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Piezoelectric Ultrasonic Motor


This project, a piezoelectric ultrasonic motor from 1983,  shows how to make a motor using only peizo structures.

There are no magnetics or magnetic force used in this motor!



Executive Summary of the Piezoelectric Ultrasonic Motor

In a vibration motor, electrostrictive elements arranged or polarized phase-differentially are bonded to a plurality of concentric ring-shaped vibration members arranged on at least one of a stator and a rotor, voltages are applied to the electrostrictive elements to generate travelling vibration waves in the vibration members and the rotor contacting to the vibration members is friction-driven by the travelling vibration wave.

Background of the Piezoelectric Ultrasonic Motor

The present design relates to an improvement in a structure of a vibration wave motor driven by a travelling vibration wave.

As shown in the U.S. Pat. No. 4,019,073, a vibration wave motion transduces a vibration motor created in an electrostrictive element, when a periodic voltage is applied thereto, to a rotating or linear motion. Since it requires no winding, unlike a conventional electric motor, it is simple in structure and compact, presents a high torque at a low rotating speed and has a low inertia moment.

However, in the known vibration wave motor, in transducing the vibration motion to the rotating motion, a movable member such as a rotor which contacts a vibration motor is unidirectionally friction-driven by a standing vibration wave generated in the vibration member. Therefore, the movable member friction-contacts the vibration member in a forward motion of the vibration and is separated from the vibration member in a reverse motion of the vibration.

As a result, the vibration member and the movable member must be in contact with each other within a small distance, that is, essentially in a point or line contact. Thus, the friction-drive efficiency is low.

Since a drive force acts in only a given direction, the movement of the movable member is unidirectional. In order to move the movable member reversely, it is necessary to mechanically switch the direction of vibration by another vibration member. Thus, in order to provide a reversibly rotating vibration wave motor, a complex device is necessary.

This reduces the advantages of the vibration wave motor, that is, simple structure and compactness.

In order to resolve the above problem, a vibration wave motor driven by a travelling vibration wave has recently been proposed.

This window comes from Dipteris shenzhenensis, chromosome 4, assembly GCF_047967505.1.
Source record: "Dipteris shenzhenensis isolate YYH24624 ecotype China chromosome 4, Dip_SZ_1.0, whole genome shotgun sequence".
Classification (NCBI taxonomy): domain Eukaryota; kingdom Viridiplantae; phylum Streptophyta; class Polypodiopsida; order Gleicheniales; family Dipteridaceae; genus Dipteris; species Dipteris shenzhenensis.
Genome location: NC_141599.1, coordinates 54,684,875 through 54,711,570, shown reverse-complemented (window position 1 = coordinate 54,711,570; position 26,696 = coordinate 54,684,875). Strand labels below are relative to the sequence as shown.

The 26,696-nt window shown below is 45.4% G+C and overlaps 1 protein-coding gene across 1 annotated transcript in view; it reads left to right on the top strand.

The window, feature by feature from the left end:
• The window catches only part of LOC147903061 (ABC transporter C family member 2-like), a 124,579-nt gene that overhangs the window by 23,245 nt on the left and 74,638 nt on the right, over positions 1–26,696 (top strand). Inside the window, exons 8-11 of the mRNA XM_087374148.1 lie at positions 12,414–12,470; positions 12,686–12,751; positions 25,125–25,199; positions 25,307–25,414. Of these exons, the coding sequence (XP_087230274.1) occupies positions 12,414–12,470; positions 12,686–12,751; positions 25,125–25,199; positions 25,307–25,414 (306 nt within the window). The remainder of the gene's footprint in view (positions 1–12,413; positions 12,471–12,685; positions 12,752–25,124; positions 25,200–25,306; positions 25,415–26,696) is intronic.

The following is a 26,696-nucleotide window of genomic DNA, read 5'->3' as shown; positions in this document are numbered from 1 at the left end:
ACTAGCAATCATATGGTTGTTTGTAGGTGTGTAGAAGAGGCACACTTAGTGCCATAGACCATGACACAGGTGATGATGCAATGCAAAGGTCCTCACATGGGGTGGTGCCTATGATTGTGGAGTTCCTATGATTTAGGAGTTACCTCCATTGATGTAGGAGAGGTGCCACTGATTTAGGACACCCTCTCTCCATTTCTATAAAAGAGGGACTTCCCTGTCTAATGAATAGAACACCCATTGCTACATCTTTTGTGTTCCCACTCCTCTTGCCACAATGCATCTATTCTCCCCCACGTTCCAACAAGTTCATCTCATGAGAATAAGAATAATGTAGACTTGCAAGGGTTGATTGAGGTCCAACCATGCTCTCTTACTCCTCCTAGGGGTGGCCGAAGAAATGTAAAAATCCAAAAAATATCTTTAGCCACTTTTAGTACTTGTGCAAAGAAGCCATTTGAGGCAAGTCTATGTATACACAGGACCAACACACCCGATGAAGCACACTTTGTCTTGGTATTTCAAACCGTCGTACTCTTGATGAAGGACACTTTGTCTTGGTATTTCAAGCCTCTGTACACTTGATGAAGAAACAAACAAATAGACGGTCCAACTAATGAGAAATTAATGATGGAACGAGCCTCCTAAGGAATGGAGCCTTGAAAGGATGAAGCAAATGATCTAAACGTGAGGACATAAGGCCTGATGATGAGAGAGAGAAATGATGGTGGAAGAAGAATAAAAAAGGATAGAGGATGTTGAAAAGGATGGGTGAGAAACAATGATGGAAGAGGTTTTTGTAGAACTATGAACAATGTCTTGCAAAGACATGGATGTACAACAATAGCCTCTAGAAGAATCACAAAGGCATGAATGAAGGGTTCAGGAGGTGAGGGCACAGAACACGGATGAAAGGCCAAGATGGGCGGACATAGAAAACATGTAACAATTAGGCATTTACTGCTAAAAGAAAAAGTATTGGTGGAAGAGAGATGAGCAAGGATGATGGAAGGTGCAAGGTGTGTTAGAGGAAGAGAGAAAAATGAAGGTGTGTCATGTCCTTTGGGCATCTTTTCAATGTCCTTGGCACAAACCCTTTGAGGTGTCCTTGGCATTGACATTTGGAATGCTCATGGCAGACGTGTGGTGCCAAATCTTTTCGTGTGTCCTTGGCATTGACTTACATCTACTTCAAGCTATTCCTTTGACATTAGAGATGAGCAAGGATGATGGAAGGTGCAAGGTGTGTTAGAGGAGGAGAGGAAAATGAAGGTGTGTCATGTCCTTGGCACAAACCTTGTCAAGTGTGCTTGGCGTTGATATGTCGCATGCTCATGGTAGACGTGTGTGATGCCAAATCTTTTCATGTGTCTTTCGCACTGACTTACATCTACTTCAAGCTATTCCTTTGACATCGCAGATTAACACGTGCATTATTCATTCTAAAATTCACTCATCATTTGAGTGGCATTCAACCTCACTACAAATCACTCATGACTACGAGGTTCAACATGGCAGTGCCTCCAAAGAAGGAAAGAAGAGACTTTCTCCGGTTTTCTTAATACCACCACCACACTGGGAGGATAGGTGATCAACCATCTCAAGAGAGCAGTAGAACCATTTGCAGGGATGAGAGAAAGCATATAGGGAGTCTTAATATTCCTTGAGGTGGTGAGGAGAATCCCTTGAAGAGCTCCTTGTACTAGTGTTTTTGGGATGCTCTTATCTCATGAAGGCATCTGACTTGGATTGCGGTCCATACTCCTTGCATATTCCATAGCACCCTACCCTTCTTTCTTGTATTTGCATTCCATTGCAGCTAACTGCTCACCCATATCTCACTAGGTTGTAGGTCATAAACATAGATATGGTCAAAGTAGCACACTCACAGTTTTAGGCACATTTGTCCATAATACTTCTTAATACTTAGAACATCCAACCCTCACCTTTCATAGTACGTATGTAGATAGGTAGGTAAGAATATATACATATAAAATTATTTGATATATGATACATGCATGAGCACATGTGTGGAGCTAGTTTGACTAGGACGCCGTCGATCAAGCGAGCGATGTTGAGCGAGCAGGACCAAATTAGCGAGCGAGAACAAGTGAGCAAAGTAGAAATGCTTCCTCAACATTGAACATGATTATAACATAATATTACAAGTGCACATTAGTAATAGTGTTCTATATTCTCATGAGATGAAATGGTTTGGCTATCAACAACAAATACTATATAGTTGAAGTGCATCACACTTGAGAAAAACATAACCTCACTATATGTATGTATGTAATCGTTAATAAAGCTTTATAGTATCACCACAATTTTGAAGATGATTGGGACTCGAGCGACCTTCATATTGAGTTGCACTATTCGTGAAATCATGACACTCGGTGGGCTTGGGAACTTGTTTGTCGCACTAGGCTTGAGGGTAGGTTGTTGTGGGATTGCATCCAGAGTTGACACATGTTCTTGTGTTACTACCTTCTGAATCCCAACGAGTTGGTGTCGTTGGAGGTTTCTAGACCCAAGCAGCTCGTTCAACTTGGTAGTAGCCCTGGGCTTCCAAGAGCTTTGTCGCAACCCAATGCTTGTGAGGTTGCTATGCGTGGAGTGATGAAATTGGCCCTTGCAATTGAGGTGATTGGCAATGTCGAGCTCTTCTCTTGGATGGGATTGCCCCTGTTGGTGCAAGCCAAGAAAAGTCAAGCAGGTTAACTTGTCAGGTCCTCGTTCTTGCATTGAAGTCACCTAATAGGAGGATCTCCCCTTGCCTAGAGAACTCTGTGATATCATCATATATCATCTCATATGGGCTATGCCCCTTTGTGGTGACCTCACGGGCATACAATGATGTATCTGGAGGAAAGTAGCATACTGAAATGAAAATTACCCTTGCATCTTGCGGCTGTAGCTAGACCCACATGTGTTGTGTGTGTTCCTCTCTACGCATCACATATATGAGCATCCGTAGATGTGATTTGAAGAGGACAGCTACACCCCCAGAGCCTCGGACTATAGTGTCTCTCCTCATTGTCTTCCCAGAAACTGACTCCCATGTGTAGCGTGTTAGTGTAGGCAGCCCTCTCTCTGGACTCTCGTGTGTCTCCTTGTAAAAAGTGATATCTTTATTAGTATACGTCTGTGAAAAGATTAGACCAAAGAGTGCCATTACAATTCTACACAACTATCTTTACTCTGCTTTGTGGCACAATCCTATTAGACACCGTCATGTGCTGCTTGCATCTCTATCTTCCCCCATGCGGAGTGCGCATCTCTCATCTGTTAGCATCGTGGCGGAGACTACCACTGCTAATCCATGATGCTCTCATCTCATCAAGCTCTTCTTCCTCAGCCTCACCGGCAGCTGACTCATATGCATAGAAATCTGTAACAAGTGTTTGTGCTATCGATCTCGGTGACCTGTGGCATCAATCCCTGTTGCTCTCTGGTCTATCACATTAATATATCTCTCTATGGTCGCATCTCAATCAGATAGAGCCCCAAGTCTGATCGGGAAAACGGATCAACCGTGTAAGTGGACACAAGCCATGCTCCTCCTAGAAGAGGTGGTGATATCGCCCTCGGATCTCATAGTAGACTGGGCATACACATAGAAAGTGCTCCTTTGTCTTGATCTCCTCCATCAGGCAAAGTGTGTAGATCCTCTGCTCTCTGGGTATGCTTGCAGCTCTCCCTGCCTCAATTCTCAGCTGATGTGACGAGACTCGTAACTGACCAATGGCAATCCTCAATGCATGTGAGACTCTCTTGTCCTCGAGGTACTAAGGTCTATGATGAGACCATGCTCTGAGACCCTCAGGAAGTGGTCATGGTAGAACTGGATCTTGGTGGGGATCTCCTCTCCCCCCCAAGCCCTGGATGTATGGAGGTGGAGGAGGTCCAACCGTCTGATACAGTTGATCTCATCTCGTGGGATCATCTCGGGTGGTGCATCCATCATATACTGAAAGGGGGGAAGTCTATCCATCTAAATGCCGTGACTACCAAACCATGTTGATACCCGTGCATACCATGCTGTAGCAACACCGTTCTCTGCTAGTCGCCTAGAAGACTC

Figure 1 : Is a developed view of a prior art vibration wave motor, for the piezoelectric ultrasonic motor



FIG. 1 shows a developed view of such a vibration wave motor.

A vibration absorber 4, a metal ring vibration member 2 having an electrostrictive element 3 bonded thereon and a movable member 1 are inserted, in this order, to a central cylinder 5a of a stator 5 which serves as a base. The stator 5, the absorber 4 and the vibration member 2 are mounted such that they do not rotate with respect to each other.

The movable member 1 is press-contacted to the vibration member 2 by a gravity or biasing means, not shown, to maintain the integrity of the motor. A plurality of electrostrictive elements 3a are arranged at a pitch of one half of a wavelength λ of a vibration wave and a plurality of electrostrictive elements 3b are also arranged at a pitch of λ/2.


Figure 2 : Illustrates the drive of the vibration wave motor, for the piezoelectric ultrasonic motor



The plurality of electrostrictive elements 3 may be a single ring-shaped element polarized at the pitch of λ/2. The electrostrictive elements 3a and 3b are phase-differentially arranged at a mutual pitch of (no +1/4)λwhere no =0, 1, 2, 3, . . . . Lead wires 7a are connected to the respective electrostrictive elements 3a and lead wires 7b are connected to the respective electrostrictive elements 3b, and the lead wires 7a and 7b are connected to an AC power supply 6a and a 90° phase shifter 6b, respectively (see FIG. 2).

A lead wire 7c is connected to the metal vibration member 2 and it is also connected to the AC power supply 6 a.

A friction area 1a of the movable member 1 is made of hard rubber to increase the friction force and reduce abrasion and it is press-contacted to the vibration member 2.

FIG. 2 illustrates the generation of the vibration wave in the motor. While the electrostrictive elements 3a and 3b bonded to the metal vibration member 2 are shown adjacent to each other for the sake of convenience of explanation, they meet the requirement of the λ/4 phase shift and are essentially equivalent to the arrangement of the electrostrictive elements 3a and 3b of the motor shown in FIG. 1.

Symbols .sym. in the electrostrictive elements 3a and 3b indicate that the electrostrictive elements expand in a positive cycle of the AC voltage, and symbols .crclbar. indicate that they shrink in the positive cycle.

The metal vibration member 2 is used as one of the electrodes for the electrostrictive elements 3a and 3b, an AC voltage of V=Vo sin ωt is applied to the electrostrictive elements 3a from the AC voltage supply 6a, and a voltage of V=Vo sin (ωt.+-.π/2) which is phase-shifted by λ/4 is applied to the electrostrictive elements 3b from the AC power supply 6a through the 90° phase shifter 6b.